An effective parks and recreation agency is always looking for its next good idea. The Fairfax County Park Authority in Virginia already had its next good idea–the staff members just had to remember it.
The agency took one of its most popular attractions at one of its most popular parks and spread the fun across the county.
Wagon rides through fields and woods were once a specialty of Frying Pan Farm Park. They fit with the atmosphere of a 1930s-era farm that the site models. However, the rides became so popular that the park authority thought similar treks might find patrons at other sites.
This past summer, the wagons rolled out in four other parks, all of them rich in natural and cultural resources.
“It has become a new way to experience the stories and beauties of the parks for families,” says Education and Outreach Manager Tammy Schwab.
“You can see large parts of the parks without having to walk the long distances. It has also allowed access to newer parks like Laurel Hill earlier than would be normal because guided wagon rides can happen now and not have to wait for the construction of trails or buildings.”
A Backstage Pass
“You’ll get to see parts of the park that most others don’t,” adds Huntley Meadows Park Manager Kevin Munroe. The rides are a “great way to use parts of the park and equipment that weren’t being used for programs.”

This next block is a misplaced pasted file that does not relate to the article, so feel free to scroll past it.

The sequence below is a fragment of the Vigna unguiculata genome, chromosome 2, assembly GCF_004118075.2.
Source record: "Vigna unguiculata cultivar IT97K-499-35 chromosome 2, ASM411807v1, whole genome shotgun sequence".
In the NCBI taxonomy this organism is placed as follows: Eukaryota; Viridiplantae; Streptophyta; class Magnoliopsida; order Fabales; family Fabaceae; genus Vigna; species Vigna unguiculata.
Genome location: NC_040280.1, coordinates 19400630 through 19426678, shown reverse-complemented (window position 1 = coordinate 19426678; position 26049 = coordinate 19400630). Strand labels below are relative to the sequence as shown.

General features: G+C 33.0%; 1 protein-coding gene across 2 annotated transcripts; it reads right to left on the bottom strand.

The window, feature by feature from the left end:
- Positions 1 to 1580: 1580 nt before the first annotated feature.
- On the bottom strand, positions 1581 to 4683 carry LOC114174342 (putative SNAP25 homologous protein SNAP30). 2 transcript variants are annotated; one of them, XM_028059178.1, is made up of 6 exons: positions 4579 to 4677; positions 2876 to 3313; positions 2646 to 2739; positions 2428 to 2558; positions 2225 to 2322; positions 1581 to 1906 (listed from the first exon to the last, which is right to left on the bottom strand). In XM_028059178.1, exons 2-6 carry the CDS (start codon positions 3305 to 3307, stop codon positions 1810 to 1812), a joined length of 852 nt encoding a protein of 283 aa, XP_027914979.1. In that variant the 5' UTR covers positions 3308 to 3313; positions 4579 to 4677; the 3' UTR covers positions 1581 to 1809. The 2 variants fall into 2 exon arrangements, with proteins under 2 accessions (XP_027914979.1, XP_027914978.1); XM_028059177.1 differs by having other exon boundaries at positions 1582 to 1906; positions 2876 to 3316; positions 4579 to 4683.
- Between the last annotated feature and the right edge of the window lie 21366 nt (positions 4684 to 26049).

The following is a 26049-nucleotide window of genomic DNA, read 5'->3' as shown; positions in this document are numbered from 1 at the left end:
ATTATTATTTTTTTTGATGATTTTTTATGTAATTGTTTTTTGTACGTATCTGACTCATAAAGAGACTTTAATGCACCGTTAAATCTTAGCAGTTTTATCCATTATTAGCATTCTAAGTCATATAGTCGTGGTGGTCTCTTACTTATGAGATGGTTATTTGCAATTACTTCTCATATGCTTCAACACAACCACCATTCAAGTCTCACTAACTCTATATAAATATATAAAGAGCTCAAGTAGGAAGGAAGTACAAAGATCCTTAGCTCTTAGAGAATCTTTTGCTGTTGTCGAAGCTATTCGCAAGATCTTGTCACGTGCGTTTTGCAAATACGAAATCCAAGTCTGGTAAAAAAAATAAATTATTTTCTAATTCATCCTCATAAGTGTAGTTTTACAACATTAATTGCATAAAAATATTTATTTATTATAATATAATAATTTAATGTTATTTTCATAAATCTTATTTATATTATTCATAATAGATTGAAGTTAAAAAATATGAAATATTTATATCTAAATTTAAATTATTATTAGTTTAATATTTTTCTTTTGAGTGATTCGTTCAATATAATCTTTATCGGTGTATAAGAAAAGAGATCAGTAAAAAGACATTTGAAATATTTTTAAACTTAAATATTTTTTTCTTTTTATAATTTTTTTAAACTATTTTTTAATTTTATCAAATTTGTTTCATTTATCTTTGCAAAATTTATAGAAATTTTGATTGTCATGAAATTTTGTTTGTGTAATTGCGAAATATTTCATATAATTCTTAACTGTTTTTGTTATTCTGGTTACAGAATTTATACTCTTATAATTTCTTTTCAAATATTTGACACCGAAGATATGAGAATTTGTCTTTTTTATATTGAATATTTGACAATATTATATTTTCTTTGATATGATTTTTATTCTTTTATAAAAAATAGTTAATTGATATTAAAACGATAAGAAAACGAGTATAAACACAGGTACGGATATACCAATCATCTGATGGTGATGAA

For many residents, the rides are a backstage pass to their favorite show, a behind-the-scenes tour of a favorite place. With a naturalist riding along as an interpretive guide, the 20- to 90-minute tours become a way for county residents to connect to their resources. Operation Branch Manager Todd Brown of the agency’s Resource Management Division initiated the expansion idea. He calls the wagon rides “a movable classroom.”
Fitting The Audience
Naturalists tailor their presentations to fit the audiences.
“First-timers learn about the park, and repeat visitors are presented with new facts and experiences. If it is a school group that needs SOL (Standards of Learning) requirements met, guides will cover those on the trip,” Brown says.
Interpreters work from talking points, but the best moments of the rides aren’t scripted. They happen naturally, like the swarm of migrating dragonflies and the osprey that Munroe observed on one of the rides.
On another excursion, riders were captivated by a frog convention on a blue tarp that was in place to control invasive plants.